There are certain places in the world of golf that boast abnormal numbers of exceptional courses for their relatively small footprints, i.e. Westchester County, N.Y. or Philadelphia. Less urban outposts like the Monterey Peninsula, the Hamptons, or the northern Michigan region surrounding Traverse City are other examples.
New hot spots arise periodically, most recently with the burst of new course development in Martin County, Fla., and the area around Austin. The most unexpected may be Aiken, S.C., where a newly announced design to be constructed by Rob Collins and Tad King will join two ambitious courses that opened in fall 2023 and a collection of established clubs that have turned this former winter retreat for the wealthy Northeastern equestrian set into one of the South’s biggest power stations.
21 Golf Club
The new outpost, 15 miles outside the small town (pop. 32,000), is called 21 Golf Club and will consist of two 18-hole courses. The first to be constructed is The Hammer, named for the match-play game showcased by Justin Thomas and Jordan Spieth during "Full Swing," the theme of the design. Collins and King, who have built genre-expanding risk/reward sensations Sweetens Cove near Chattanooga, Landmand in northeast Nebraska and Red Feather in Lubbock, Texas, need little encouragement to construct audacious holes that haze the line between destruction and salvation. Their design at The Hammer promises more of the same with Siren-like shots that will attempt to lure players into pursuing more than they can handle.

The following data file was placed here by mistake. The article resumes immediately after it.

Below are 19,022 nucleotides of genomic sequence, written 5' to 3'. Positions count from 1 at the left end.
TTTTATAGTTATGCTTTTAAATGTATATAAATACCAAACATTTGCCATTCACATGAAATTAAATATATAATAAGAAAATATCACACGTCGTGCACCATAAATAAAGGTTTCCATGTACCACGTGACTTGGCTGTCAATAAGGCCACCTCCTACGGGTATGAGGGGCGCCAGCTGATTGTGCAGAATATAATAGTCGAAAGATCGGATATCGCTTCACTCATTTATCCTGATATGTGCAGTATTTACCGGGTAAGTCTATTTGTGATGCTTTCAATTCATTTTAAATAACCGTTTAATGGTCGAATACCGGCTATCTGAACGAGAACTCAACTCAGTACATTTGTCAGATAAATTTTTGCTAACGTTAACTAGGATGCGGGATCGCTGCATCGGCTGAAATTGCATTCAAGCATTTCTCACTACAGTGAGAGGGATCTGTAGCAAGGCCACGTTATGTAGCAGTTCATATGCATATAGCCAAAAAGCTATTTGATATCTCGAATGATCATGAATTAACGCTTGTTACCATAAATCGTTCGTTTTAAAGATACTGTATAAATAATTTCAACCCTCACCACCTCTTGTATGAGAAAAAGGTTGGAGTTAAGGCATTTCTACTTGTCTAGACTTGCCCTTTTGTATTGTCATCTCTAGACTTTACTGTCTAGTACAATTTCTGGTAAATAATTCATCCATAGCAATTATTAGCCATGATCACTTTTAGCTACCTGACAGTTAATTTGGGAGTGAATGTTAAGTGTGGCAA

Note: This image and the lead image are renderings of the to-be-built 21 Golf Club.
Courtesy of the club
The second course, to be constructed later, will be based on the original plans for Alister MacKenzie’s El Boquerón course he drafted in 1930 for Enrique Anchorena, a wealthy Argentinian. It was to be located on Anchorena’s estate in the coastal city of Mar del Plata with 18 temptation-inducing holes played to nine enormous double greens, but the course was never built. Like The Lido, recently resurrected at Sand Valley in Wisconsin, El Boquerón has lived in the imagination of architectural enthusiasts for several generations who have wondered what the course would look like if it realized form (the drawing of the course circulated in MacKenzie’s writings). Should owner Wes Ferrell give Collins and King a chance to find out, they would be an ideal match as they've long experimented with holes that cross and play into shared greens.